The Venerable Bede's manuductive hermeneutics: lame readers, apostolic teachers, and temple exegesis in his commentary on acts.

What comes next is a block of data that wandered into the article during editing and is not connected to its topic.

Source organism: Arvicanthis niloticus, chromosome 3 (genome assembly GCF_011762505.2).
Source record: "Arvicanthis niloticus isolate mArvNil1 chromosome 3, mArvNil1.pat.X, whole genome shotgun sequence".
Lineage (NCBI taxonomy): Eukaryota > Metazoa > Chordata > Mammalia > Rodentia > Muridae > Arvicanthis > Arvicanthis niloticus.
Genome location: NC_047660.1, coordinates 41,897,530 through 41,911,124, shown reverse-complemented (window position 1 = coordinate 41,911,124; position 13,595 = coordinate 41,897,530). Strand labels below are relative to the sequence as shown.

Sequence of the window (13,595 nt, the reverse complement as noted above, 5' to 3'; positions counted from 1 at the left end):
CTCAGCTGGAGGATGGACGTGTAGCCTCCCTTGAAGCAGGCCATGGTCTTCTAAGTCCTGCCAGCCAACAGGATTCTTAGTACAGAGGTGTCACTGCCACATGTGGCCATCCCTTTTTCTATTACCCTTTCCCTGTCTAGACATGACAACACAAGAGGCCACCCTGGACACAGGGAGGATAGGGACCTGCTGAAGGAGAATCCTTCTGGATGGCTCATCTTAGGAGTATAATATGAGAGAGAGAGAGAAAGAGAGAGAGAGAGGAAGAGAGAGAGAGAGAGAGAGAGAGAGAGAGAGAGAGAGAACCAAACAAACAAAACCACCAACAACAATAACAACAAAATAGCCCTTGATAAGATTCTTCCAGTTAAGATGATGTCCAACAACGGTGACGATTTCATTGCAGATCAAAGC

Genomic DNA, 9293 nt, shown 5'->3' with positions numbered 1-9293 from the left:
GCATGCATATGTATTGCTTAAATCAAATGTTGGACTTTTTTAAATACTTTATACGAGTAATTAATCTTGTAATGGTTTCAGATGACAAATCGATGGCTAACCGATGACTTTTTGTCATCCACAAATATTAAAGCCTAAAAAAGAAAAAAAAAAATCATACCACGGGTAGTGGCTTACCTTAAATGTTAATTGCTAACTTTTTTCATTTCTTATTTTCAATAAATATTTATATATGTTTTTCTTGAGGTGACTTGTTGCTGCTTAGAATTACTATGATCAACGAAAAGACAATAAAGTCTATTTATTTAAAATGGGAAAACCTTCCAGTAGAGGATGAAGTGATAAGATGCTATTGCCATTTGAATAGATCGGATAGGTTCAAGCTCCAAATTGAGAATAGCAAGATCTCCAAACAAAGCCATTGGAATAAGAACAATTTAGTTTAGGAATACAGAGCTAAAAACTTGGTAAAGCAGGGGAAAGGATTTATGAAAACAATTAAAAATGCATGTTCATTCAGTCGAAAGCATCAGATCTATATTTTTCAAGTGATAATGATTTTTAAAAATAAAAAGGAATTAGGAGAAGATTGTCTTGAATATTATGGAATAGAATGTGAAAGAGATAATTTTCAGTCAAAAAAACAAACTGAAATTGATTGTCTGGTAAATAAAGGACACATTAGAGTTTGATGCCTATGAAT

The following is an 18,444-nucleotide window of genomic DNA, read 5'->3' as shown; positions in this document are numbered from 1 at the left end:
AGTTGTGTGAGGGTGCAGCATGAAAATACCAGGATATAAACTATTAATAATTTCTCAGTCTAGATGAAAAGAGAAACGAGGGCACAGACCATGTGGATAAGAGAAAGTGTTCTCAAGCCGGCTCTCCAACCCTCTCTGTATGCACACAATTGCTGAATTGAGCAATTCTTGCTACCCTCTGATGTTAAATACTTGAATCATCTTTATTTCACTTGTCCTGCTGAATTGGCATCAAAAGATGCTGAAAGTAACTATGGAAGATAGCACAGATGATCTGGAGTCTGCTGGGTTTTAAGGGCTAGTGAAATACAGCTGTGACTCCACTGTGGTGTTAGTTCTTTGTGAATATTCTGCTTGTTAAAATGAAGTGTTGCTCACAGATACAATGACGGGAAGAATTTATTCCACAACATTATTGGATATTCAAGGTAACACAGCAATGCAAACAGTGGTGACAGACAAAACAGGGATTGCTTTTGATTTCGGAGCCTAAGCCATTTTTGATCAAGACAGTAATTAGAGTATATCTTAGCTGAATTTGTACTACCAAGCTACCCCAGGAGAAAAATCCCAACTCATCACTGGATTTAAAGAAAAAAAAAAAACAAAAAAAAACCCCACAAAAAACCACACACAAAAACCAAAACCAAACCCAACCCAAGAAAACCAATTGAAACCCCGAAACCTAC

For the past thirty years, much of the scholarship concerning the Venerable Bede has rightly sought to expand his reputation beyond that of important historian of the West to a formative, if not central, figure of biblical exegesis in the Christian tradition. (1) A number of critical editions and recent translations of Bede's exegetical works have greatly aided this task of valuing Bedes contribution more holistically and, in some cases, the analysis has even reversed the tables and sought to understand Bede's historiographical contributions as secondary to his role as a faithful reader of Scripture. (2) That this project has largely been successful is perhaps best evidenced by the fact that we no longer sense the need to include the seemingly requisite apologia as an introduction for engaging Bede in this manner--a practice that almost infallibly justifies itself by citing the very few autobiographical words from the Historia Ecclesiastica in which Bede describes himself foremost as a monk who spent his entire life applying himself to the study of Scripture. What is evidently still lacking, however, is a greater appreciation for (even acknowledgment of) the rest of the sentence: "and, amid the observance of the discipline of the Rule and the daily task of singing in the church, it has always been my delight to learn or to teach or to write" (Bede's Ecclesiastical v. 24, 567).